xml:space="preserve">
xml:space="preserve">
Advertisement
Advertisement

Baltimore kicks off new database tool as ‘first step’ to transparency on city spending

Baltimore officials rolled out a new online tool Thursday to help residents keep track of city spending.

Known as Open Checkbook, the web-based database offers information on the city’s spending and allows users to break down information by agency and vendor.

Advertisement

Democratic Mayor Brandon Scott, who made the tool part of his goals for his first 100 days in office, announced the program during a news conference at Morgan State University. Flanked by Democratic Comptroller Bill Henry, City Administrator Chris Shorter and Chief Data Officer Justin Elszasz, Scott said the database is “just the beginning” of his efforts to make city government more transparent and accountable to the public.

“Building trust demands that we devote ourselves to being responsible stewards of city resources and the citizens’ hard-earned tax dollars,” Scott said.

Advertisement
Advertisement

The program allows the public to see top-line city spending, as well as search by contractor. Charts show the trajectory of spending over time and spending by category, such as professional services, utilities and repairs. Top vendors are also ranked.

Initial data on the site is as current as the 2020 fiscal year, which ended in June. Elszasz said he expects to update the site quarterly and add data from the most recent fiscal year.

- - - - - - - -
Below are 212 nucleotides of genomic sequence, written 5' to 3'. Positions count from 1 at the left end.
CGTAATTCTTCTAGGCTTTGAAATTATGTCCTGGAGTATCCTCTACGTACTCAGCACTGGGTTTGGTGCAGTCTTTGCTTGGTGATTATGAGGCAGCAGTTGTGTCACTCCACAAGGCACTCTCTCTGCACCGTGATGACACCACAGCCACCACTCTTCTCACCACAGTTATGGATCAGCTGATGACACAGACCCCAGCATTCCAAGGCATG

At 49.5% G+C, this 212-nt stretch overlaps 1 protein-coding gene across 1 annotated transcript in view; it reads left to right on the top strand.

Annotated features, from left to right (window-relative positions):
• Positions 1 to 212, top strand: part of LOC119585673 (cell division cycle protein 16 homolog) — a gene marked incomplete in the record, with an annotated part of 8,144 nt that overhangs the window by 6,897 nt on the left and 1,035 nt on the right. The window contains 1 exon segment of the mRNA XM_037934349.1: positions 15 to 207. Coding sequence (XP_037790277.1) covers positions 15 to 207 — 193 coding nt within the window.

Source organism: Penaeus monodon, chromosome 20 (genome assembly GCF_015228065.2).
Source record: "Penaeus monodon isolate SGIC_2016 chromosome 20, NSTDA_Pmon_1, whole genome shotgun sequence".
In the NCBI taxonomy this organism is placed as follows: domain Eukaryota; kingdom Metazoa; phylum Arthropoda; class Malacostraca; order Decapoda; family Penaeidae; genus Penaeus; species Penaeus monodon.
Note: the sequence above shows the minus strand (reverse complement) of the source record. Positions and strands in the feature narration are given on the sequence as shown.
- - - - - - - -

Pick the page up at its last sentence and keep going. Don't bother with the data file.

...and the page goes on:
Officials are also working to build a more mobile-friendly version of the site that they expect to launch in the next four to six weeks, Elszasz said. Officials are looking for public input on site to help make improvements and continue to make it more user-friendly, he said.

Henry said it was appropriate that the site was being launched in a classroom because city officials have a responsibility to educate the public, he said.

Advertisement

“The people of Baltimore City are our bosses,” he said. “You deserve to give input on how we’re spending your money.”

Henry said he is working with city officials to improve the flow of information to the system, some of which officials said had to be manually transferred into the system for this first version.

“Today, we’re launching a process. This is a process to be more transparent about city finances that is long-awaited and sorely needed,” Henry said. “This checkbook is the first step.”

Recommended on Baltimore Sun

Advertisement
Advertisement
Advertisement
Advertisement
Advertisement
Advertisement